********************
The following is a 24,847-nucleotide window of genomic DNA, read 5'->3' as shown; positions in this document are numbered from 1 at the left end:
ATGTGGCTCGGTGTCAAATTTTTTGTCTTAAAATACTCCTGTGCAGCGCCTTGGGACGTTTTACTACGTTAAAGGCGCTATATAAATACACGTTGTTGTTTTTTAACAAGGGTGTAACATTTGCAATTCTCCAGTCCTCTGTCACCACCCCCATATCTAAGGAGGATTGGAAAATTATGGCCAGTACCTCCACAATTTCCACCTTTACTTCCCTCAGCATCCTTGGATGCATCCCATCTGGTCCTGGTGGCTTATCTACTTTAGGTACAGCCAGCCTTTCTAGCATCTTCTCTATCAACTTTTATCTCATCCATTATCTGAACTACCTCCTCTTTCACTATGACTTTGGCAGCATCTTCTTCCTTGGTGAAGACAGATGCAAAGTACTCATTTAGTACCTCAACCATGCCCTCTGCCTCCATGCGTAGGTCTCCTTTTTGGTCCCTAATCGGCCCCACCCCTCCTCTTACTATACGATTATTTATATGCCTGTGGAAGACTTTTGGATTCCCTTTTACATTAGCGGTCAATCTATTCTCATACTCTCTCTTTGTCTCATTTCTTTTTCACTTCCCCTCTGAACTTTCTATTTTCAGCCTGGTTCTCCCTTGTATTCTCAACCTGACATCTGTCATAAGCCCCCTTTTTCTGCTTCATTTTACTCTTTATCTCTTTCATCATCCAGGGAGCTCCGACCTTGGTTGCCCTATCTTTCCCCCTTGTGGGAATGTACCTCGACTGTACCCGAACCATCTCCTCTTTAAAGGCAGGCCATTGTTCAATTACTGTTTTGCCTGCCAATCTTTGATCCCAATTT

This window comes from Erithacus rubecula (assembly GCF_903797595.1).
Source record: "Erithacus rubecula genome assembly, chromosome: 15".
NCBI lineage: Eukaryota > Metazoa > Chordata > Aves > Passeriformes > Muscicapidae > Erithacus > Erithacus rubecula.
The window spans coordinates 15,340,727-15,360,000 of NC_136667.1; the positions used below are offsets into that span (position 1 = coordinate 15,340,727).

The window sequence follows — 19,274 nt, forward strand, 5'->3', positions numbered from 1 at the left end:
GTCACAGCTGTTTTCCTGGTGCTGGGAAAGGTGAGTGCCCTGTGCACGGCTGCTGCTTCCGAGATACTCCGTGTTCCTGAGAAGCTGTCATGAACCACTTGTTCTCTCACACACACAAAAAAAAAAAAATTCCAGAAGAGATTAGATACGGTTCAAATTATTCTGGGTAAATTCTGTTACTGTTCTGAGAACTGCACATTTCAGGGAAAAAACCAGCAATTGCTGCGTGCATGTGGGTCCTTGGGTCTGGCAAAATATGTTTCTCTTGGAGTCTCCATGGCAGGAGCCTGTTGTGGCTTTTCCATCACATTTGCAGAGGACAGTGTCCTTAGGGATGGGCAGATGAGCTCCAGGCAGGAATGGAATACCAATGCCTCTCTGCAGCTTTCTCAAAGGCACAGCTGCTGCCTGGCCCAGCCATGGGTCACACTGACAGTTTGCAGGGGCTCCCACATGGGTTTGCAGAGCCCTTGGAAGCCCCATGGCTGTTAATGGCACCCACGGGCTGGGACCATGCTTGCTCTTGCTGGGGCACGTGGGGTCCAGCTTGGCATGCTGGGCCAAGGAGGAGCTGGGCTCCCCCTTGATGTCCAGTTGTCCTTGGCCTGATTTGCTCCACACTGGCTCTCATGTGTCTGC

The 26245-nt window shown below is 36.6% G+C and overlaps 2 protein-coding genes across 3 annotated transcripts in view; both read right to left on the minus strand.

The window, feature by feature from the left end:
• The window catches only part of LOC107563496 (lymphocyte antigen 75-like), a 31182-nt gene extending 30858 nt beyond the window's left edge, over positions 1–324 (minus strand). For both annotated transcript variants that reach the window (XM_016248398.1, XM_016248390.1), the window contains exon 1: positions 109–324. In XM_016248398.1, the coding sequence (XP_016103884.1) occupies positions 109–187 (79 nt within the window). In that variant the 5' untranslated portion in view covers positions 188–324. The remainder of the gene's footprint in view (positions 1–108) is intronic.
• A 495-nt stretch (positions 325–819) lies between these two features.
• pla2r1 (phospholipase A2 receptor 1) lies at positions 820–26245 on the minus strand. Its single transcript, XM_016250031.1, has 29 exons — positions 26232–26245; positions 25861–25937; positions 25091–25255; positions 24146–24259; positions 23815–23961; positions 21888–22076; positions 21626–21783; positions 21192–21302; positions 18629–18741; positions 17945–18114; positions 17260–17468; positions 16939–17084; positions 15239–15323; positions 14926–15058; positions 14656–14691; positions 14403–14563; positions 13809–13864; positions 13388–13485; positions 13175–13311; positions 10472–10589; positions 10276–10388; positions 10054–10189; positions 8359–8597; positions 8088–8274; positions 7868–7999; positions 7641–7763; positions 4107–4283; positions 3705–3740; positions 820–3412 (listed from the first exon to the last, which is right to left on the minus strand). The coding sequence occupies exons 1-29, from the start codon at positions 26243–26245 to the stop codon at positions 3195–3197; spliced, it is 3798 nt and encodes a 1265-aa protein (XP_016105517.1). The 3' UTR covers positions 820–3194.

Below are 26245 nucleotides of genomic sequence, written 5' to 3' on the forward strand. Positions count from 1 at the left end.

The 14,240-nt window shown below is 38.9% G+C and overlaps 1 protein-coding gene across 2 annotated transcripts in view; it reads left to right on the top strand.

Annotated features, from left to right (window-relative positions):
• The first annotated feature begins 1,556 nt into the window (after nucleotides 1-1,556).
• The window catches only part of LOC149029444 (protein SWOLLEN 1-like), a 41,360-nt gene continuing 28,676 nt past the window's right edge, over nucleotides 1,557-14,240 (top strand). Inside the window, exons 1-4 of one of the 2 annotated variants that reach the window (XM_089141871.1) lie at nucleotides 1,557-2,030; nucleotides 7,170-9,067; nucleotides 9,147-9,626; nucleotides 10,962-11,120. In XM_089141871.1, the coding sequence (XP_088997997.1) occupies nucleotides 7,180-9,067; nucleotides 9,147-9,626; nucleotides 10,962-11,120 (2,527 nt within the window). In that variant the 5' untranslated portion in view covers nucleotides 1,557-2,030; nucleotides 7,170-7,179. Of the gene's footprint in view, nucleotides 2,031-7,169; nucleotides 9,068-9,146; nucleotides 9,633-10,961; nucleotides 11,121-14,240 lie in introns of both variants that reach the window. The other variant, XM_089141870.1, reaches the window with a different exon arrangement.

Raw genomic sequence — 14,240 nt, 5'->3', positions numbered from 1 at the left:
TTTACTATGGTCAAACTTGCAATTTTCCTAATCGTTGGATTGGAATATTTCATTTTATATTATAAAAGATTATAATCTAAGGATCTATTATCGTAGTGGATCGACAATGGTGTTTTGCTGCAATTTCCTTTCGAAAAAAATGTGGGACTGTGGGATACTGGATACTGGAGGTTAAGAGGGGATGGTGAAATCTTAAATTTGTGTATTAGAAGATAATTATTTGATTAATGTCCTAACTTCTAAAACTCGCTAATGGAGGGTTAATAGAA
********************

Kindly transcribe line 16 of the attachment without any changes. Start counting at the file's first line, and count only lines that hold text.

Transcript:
Annotated features, from left to right (window-relative positions):